How would you respond to the remark that the opposition, which the Social Democrats are a part of, is weak and fractured?
The problem with some of our opposition parties is that they believe that the mere fact of being in the opposition—without any shared political principles and values—is enough to form a meaningful collective discourse. Social democratic politics were always based on clear-cut dedication to left-wing politics and we are ready to support all such initiatives, no matter where they come from – ruling parties or opposition.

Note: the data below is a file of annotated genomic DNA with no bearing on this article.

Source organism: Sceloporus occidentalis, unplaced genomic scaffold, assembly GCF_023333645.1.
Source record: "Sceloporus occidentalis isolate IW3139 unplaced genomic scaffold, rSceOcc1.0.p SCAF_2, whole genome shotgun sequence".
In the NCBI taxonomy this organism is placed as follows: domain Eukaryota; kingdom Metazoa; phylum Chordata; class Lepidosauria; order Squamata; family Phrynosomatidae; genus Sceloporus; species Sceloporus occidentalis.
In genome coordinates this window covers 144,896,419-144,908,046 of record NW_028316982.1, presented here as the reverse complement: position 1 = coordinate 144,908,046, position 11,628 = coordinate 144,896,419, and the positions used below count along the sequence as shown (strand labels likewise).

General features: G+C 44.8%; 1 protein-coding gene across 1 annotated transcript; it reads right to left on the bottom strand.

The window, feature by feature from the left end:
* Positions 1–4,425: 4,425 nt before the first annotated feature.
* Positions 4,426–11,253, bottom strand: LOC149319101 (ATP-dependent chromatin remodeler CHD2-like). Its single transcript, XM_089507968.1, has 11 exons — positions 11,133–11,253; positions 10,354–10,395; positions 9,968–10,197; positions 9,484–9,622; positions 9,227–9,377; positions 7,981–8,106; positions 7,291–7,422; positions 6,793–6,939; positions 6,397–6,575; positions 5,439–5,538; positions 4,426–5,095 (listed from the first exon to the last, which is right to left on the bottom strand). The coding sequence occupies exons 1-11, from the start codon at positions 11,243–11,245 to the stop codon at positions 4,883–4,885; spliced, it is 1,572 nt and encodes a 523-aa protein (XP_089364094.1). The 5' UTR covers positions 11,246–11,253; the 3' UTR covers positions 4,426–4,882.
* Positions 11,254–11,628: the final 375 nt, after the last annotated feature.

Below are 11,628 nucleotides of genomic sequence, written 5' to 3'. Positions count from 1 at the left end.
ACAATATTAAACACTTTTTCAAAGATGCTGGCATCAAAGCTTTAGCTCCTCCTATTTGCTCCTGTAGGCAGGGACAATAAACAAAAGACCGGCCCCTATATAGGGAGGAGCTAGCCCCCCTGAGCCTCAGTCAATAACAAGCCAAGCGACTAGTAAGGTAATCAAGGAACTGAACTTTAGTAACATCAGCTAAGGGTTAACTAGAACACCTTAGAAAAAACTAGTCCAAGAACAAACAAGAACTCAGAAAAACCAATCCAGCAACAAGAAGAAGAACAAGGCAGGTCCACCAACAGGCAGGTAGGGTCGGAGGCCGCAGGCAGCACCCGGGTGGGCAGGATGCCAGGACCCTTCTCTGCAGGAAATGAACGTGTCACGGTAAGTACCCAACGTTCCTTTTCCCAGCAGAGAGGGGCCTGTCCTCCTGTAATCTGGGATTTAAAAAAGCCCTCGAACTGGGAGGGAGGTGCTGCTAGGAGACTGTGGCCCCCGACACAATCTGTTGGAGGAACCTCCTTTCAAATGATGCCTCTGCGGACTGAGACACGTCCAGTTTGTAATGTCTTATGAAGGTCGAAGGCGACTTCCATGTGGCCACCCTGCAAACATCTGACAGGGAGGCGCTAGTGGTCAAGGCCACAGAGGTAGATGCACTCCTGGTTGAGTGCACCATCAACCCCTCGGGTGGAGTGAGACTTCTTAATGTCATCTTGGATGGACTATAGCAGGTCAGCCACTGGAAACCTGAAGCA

There are very few spheres of policy which the parties in opposition share. One has to overcome the tendency of the traditional method of categorizing the political parties in Lithuania. We should be honest here - the majority of opposition are right-leaning, or, if we are charitable, they could be considered centrist parties and, as such, they share very little in common in terms of agenda. Social democrats, since the very beginning of this term, took the stance that any cooperation in the opposition has to have substance. There were cases where other opposition parties did not support our proposals, so any political cooperation is done on a case-by-case basis.